The university appealed. The Court of Appeal ruled that the university was not in a breach of duty as they considered that an organisation such as theirs would not have reasonably foreseen that Mr Williams was being exposed to an unacceptable risk. Instead of using 1965 and the work by Newhouse and Thompson as determining the state of knowledge of the university in 1974, Lord Justice Aitken ruled that their state of knowledge would have been that an "acceptable" level of exposure was the workplace "hygiene" asbestos fibre level stated in Technical Data Note TDN 13 of 1970.

Lord Justice Aiken's judgment concluded: "In my view the best guide to what, in 1974, was an acceptable and what was an unacceptable level of exposure to asbestos generally is that given in the Factory Inspectorate's 'Technical Data Note 13' of March 1970, in particular the guidance given about crocidolite. The university was entitled to rely on recognised and established guidelines such as those in Note 13."

Flaws with the Court of Appeal's reasoning

Michael’s report rightly points out serious flaws with this conclusion. On the one hand, workplace asbestos hygiene and control levels are for people working on asbestos. As such, they were never a threshold for a 'safe' level of exposure. On the other, workplace control levels were never meant to be the threshold for an acceptable or unacceptable level of exposure for occupants of buildings. Beyond this, we have known for many years that a very small exposure to asbestos fibres could potentially cause mesothelioma, and that there is no known threshold exposure below which there is no risk - whether for workers or occupants (a distinction which, to me, seems wholly arbitrary).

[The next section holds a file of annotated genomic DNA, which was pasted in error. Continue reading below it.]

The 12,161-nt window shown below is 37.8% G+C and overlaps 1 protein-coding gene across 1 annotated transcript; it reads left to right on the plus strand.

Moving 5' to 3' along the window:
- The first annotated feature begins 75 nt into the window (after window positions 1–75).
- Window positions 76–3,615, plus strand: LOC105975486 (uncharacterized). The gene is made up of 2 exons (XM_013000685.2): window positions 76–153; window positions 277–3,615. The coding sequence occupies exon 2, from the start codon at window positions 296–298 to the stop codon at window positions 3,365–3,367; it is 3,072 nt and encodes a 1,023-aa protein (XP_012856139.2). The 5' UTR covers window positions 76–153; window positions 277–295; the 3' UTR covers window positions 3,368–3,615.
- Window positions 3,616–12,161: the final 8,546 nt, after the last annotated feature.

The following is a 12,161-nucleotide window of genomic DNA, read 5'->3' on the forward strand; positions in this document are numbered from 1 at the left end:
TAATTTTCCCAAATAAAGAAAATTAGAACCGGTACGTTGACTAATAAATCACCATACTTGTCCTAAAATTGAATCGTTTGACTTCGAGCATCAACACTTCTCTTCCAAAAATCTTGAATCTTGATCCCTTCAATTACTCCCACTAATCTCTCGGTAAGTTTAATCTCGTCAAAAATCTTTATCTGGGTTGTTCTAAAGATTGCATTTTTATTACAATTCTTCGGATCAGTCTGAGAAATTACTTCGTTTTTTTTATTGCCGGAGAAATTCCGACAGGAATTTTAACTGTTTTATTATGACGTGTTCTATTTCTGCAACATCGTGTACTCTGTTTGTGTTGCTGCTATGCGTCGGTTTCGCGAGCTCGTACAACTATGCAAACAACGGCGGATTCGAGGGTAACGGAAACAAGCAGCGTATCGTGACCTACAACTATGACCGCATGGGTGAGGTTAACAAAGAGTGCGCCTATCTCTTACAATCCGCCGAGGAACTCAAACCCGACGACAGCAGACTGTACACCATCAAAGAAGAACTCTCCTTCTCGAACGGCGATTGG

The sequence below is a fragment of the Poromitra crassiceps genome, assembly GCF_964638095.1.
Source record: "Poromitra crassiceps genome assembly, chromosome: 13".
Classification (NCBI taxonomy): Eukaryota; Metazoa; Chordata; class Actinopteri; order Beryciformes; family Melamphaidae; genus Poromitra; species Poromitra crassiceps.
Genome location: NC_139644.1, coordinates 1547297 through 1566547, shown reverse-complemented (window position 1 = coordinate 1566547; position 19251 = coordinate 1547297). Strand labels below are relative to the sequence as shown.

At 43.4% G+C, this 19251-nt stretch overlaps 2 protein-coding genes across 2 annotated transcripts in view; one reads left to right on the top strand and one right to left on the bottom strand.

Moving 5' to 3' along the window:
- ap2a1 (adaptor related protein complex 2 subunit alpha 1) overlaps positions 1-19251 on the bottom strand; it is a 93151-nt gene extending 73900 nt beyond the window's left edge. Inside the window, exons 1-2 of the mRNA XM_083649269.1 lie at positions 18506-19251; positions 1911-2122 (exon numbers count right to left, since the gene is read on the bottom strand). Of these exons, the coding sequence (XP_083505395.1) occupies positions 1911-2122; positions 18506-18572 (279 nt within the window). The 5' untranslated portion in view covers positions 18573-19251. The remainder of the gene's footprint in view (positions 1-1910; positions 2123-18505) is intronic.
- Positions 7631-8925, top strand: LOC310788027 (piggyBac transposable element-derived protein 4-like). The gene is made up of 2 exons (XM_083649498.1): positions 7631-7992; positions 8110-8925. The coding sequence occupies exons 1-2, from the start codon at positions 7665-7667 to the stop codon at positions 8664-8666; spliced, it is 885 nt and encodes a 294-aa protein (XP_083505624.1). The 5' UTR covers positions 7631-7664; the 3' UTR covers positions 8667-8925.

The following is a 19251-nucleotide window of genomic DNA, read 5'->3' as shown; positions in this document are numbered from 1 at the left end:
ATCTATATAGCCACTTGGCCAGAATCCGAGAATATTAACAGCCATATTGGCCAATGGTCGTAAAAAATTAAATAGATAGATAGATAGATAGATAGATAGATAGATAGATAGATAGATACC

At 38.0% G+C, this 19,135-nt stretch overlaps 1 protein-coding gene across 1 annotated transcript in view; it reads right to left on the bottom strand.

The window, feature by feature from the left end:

How does all this apply to schools and colleges? Since the mid-1960s, they have acted on the basis that they could be in breach of their duty (to pupils and staff) if they failed to take measures to reduce the exposure of any pupil or member of staff to a minimum. But now, post-Williams, this position is in doubt. Defendants, confronted by claims for asbestos-related disease, are now able to contest whether they are in breach of a duty.

Access to justice?

This has huge ramifications. Whereas for many years defendants sought to contest liability on the grounds of a break of the chain of causation (a strategy which now appears to have little mileage thanks to the decision of the Supreme Court in 2011 in Sienkiewicz -v- Grief (UK) Ltd), Williams now enables them to dispute that they are in breach. The goalposts have shifted towards defendants, and post-LASPO, this is even more apparent. As Michael persuasively argues, there is a pressing need to challenge the Williams decision.  But to do so might be commercially unworkable given the punitive changes to claimant lawyers' ability to recover costs introduced by LASPO.

Sadly, LASPO once again comes up short when applied to real victims of injustice.

Look out for more information, and Michael's report, on the Asbestos in Schools website.